. . . or is that . . .
. . . “Taking Care of the Family Bidness”?
In some parts of the United States, particularly the Southwest, the word business is often pronounced “bidness”, as if it were spelled b-i-d-n-e-s-s. For example, you’ll hear the word “bidness” if you watch an old episode of Dallas. Ol’ J.R. Ewing, he was quite a bidness-man.
And, in a real sense, it’s not just a question of a regional pronunciation, but a difference of ethical attitudes. Business and bidness are two different things.
- Both business and bidness are about making a profit, of course.
- Business is also about producing a good product and providing ood jobs. People like Bill Gates, Warren Buffett, or Sir Richard Branson are involved in business.
- Bidness, on the other hand, is about wheeling and dealing and trying to pull off a fast one on the other person. Perhaps we can say that bidness is primarily about “The Art of the Deal”.
In the negotiations between Jacob and Laban, Laban was trying to do a bit of bidness with Jacob. And Jacob fell for it.
Now, it’s not as if Jacob was a total innocent himself when it came to bidness. This is the man who conned his hungry brother into trading his birthright for a bowl of soup. This is the man who conned his almost-blind father into giving him the blessing reserved for his brother. Jacob was not an innocent here. He knew how to wheel and deal. Jacob knew how to do bidness.
But this time, Laban did the wheeling and the dealing, and Jacob was on the receiving end of the bidness. Here’s how it happened.
Jacob was on the run. His brother Esau was angry once he realised the extent to which Jacob cheated him. He made his way to the home of his uncle Laban, his mother’s brother. Laban had two daughters, Rachel and Leah. The writer describes both daughters.
- Rachel, the younger daughter, was “graceful and beautiful”
- Her older sister Leah, we are told, had nice eyes. (Perhaps the writer was being diplomatic, and focusing on one notably good feature.)
Jacob, being a red-blooded young bloke, fell for Rachel. It doesn’t say anywhere what feeling either of the sisters had for Jacob. It didn’t seem to be the kind of question that the writer would have thought important. It was a culture which practiced arranged marriage - and polygamy. Such cultures rarely asked how a young girl felt about a prospective suitor.
Anyway, Jacob and Laban agreed that Jacob would work for Laban for seven years in exchange for Rachel’s hand in marriage. Seven years of work later, it was time for a wedding. It was only when the heavy - and opaque - veil was lifted from the bride’s face in the marital boudoir that Jacob realised, “This woman is Leah! Laban has done some bidness with me!”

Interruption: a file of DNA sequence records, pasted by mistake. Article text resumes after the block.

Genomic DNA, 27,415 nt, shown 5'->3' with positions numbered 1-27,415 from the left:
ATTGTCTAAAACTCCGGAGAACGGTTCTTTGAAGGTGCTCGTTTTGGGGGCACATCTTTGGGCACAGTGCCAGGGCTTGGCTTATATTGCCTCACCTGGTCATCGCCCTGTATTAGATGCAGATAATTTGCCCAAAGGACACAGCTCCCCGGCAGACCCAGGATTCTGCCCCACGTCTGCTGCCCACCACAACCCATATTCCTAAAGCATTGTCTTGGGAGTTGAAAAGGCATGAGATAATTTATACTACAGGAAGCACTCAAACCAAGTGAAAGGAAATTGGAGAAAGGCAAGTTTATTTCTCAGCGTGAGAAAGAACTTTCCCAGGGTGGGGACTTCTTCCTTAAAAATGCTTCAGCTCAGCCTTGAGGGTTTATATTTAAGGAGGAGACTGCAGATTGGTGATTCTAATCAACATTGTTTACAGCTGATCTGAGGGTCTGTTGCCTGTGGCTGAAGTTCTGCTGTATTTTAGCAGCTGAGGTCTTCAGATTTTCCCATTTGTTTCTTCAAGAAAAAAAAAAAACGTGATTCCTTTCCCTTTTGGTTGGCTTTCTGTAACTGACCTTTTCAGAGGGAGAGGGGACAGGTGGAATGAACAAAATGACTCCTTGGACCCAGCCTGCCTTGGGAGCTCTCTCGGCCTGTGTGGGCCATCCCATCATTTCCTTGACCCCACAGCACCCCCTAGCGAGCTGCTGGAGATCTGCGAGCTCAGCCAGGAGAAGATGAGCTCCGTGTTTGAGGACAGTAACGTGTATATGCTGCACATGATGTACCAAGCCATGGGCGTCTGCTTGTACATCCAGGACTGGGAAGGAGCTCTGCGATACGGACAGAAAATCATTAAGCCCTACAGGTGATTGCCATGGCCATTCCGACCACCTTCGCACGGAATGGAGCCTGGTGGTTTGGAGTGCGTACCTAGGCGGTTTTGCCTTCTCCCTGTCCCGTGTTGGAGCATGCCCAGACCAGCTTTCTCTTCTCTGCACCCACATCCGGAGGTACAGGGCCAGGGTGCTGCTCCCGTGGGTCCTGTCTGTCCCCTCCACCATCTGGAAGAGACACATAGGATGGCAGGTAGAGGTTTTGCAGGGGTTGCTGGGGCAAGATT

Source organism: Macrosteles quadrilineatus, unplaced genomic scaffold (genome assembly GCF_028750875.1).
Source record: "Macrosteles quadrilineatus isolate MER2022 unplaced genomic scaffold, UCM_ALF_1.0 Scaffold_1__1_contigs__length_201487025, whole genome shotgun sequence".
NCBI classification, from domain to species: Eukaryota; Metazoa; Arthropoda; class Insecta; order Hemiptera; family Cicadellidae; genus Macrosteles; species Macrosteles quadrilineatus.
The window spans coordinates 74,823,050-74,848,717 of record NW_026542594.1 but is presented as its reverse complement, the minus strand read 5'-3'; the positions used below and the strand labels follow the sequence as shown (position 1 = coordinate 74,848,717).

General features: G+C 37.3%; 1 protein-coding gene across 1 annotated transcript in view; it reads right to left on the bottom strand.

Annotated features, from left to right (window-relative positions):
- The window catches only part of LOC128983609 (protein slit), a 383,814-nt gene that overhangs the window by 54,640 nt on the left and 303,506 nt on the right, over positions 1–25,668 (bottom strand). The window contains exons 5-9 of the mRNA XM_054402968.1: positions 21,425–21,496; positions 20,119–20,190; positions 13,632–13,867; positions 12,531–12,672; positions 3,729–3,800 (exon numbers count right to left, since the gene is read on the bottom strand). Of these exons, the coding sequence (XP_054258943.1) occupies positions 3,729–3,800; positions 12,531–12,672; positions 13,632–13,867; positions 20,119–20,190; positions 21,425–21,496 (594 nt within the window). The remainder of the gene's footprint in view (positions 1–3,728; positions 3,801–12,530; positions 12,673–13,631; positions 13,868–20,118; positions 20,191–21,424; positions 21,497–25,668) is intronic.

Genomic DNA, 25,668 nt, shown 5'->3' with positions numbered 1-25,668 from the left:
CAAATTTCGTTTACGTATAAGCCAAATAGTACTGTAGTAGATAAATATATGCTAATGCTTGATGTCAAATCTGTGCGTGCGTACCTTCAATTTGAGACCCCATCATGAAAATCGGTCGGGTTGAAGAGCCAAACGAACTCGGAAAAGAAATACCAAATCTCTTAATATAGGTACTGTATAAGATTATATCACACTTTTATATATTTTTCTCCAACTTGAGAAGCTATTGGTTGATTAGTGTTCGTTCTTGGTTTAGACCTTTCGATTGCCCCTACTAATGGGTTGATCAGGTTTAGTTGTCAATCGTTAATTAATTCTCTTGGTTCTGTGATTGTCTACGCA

A few angry words passed the next morning between son-in-law and father-in-law. And then it was time for bidness. The following deal was wheeled by Laban: A second wedding will happen in a week’s time. And this time the bride will be Rachel. In return, Laban will get seven more years of unpaid work from Jacob.
Again, there’s nothing about the opinions and feelings of either Rachel or Leah on these arrangements.
The story continued (with a good deal of bidness from all concerned).
- A rivalry developed between the sisters as to which one could provide Jacob with more sons.
- Jacob, through some creative management of Laban’s flock of sheep, found himself with a bigger (and healthier) flock than Laban.
- Jacob and his (by-now very large) family fled from Laban’s house with their possessions (along with some of Laban’s possessions).
- Laban caught up with Jacob at a place called Mizpah, where they finally parted company.
Now, I can remember when some church groups – particularly some women’s fellowship groups - traditionally ended their meetings by reciting together something they called “the Mizpah Benediction”. In the language of the old King James Version, it goes like this: “The Lord watch between me and thee while we are absent, one from the other.”
This was a statement made by Laban to Jacob in this passage, but it wasn’t a blessing in anyone’s imagination. In its context, what Laban said to Jacob at Mizpah was:
“I’ve conned you.
You’ve conned me.
Even if we don’t trust each other
any further than we can throw each other,
let’s call it a draw.
Let God be the witness that the bidness is over.”
(I find it more than vaguely amusing that the statement is often used as a benediction.)
“The Lord watch between me and thee while we are absent, one from the other.”
So, Laban did bidness with Jacob ... and Jacob did bidness with Laban. And, surprisingly enough, God is in the midst of it somewhere.
God has this commitment, you see, to humanity, warts and all:
- not just when we’re at our most presentable,
- not just when we’re at our most ethical,
- not just when we’re at our most religious,
- but all the time.
God is always in our midst. Jacob eventually found this out. (Even if it took a wrestling match with a mysterious stranger and a dislocated hip before the lesson sunk in. That’s in the lesson from Genesis next week.)
So we have a story about a wheeler-dealer, who was occasionally wheeled and dealed himself. The story is also about the living God who is always present in our midst, even when we assume - by our actions - by our bidness - that God is absent.
- God is in our midst, offering love, even when we’re not at our most loveable
- God is in our midst, even when we’re in the midst of bidness.
- God is in our midst, confronting us - and confronting all people - when our bidness leads to harm to others.
- God is in our midst, transforming us into people who are about the true business of life: doing justice, loving mercy, walking humbly with our God and our neighbour.